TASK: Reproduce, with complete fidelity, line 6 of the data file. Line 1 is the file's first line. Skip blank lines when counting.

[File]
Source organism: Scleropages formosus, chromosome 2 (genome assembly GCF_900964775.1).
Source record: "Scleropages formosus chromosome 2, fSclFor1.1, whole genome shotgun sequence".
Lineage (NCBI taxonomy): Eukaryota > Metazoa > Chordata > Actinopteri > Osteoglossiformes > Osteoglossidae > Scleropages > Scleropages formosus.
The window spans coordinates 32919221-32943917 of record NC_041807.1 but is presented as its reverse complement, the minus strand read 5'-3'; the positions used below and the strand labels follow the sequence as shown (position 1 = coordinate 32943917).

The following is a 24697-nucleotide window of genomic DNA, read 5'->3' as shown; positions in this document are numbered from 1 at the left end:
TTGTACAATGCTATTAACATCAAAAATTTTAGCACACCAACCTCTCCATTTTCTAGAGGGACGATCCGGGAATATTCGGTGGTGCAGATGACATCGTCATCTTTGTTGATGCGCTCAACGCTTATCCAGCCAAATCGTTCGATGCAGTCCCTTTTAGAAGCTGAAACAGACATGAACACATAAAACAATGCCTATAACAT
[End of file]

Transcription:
TTGTACAATGCTATTAACATCAAAAATTTTAGCACACCAACCTCTCCATTTTCTAGAGGGACGATCCGGGAATATTCGGTGGTGCAGATGACATCGTCATCTTTGTTGATGCGCTCAACGCTTATCCAGCCAAATCGTTCGATGCAGTCCCTTTTAGAAGCTGAAACAGACATGAACACATAAAACAATGCCTATAACAT